Appearance trumps knowledge.

Without realizing it, without seeing it coming, the Sophists have triumphed: the truth is no longer something to be desired and searched for, but rather to be manipulated and re-defined until there is no meaning to it whatsoever.

Of course, when the Sophists triumph, chaos and anarchy follow, as there are no virtues any more.

Read this for more to understand how the fraud and anger are going to lead to an interesting 2. November. That is, unless voter fraud - which, if you research this, has been an exclusively Democratic act since the 1960s - takes that away as well. If that happens, then all bets are off: political instability will follow economic uncertainty.

Communism, Mercantilism and China...

Two op-ed articles in today's FT (behind their paywall, unfortunately), got me to thinking.

The one, from Ilene Grabel and Ha-Joon Chang, argues for capital controls as a good thing for growth (ignoring, of course, the historical dimension of the days when capital controls also prevented growth), while Gideon Rachman argues that China can no longer plead poverty when foreigners criticize Chinese economic policy.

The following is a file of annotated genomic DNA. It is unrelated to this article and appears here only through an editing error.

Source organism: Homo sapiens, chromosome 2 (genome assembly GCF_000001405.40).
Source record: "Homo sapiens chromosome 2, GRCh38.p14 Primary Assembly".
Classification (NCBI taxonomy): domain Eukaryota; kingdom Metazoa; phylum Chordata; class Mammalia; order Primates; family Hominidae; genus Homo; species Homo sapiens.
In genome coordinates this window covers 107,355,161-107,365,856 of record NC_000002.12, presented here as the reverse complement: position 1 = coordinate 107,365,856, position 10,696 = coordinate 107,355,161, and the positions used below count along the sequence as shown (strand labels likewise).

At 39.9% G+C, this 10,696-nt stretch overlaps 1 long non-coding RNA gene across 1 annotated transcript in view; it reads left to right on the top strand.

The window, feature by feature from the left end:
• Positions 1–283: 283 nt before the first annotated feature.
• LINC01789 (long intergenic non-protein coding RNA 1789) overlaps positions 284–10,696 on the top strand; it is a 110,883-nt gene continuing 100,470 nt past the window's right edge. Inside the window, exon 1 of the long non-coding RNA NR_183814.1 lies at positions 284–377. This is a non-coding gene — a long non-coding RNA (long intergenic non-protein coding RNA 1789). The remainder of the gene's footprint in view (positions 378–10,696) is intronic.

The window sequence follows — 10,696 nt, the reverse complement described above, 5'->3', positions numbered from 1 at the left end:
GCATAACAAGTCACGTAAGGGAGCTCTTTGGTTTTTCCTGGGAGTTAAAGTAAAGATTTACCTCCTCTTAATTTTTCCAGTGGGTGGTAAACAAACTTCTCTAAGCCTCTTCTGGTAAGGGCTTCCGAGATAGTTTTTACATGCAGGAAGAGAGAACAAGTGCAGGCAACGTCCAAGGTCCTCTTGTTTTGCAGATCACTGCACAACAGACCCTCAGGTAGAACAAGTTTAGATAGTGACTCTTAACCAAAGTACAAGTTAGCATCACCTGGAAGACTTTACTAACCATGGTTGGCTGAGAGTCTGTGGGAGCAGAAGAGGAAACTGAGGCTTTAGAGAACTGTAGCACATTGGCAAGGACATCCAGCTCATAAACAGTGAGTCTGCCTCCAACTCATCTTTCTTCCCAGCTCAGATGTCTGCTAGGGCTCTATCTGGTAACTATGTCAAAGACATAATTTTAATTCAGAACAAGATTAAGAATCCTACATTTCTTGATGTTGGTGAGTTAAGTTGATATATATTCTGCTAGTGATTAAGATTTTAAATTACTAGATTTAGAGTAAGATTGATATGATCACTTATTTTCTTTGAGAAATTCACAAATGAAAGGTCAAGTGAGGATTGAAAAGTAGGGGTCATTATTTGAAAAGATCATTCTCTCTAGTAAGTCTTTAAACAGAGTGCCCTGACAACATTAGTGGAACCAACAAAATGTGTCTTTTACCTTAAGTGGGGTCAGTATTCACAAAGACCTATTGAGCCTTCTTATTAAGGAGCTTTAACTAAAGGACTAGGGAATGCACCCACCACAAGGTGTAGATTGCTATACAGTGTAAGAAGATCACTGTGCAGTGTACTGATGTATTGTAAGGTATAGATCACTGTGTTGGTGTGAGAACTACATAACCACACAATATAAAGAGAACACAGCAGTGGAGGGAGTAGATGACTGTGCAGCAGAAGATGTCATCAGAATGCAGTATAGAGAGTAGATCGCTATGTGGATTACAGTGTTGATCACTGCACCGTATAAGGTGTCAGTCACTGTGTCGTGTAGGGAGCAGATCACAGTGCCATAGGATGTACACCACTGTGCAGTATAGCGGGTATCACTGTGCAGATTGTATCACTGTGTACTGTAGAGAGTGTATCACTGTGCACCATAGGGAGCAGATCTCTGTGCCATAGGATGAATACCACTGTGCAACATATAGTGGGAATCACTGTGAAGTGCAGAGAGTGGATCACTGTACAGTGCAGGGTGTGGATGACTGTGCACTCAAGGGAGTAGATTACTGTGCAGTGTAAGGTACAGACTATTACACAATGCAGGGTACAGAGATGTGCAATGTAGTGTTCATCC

What both fail to understand is that China is and remains a communist country, which in terms of economic policy is dominated by two major traits: one, an obsession with preventing foreign meddling in their economy (because foreigners can't be controlled the way that domestic investors can) and two, a fundamental belief in the benefits and advantages of a closed economy, closed in the sense that the ownership of the means of production is fundamentally closed to anyone not of that country.

In either case - and indeed in both -  the fundamental problem is that such systems do not survive contact with an otherwise open and uncontrolled (and uncontrollable) world economy. The Chinese leadership apparently truly does not understand how the free and uncontrolled economy works - otherwise they would allow their currency to float - and, more importantly, nor do they care.

I'll quote from Rachman:

The Chinese government insists that foreigners have no legitimate interest in the country's political development.

He needs to expand on that: foreigners, in the eyes of the Chinese government, have no legitimate interest in China whatsoever: their interests are politically illegitimate (trying to destabilize the country for political purposes) or are an attempt to force the Chinese to pay for their economic errors and woes.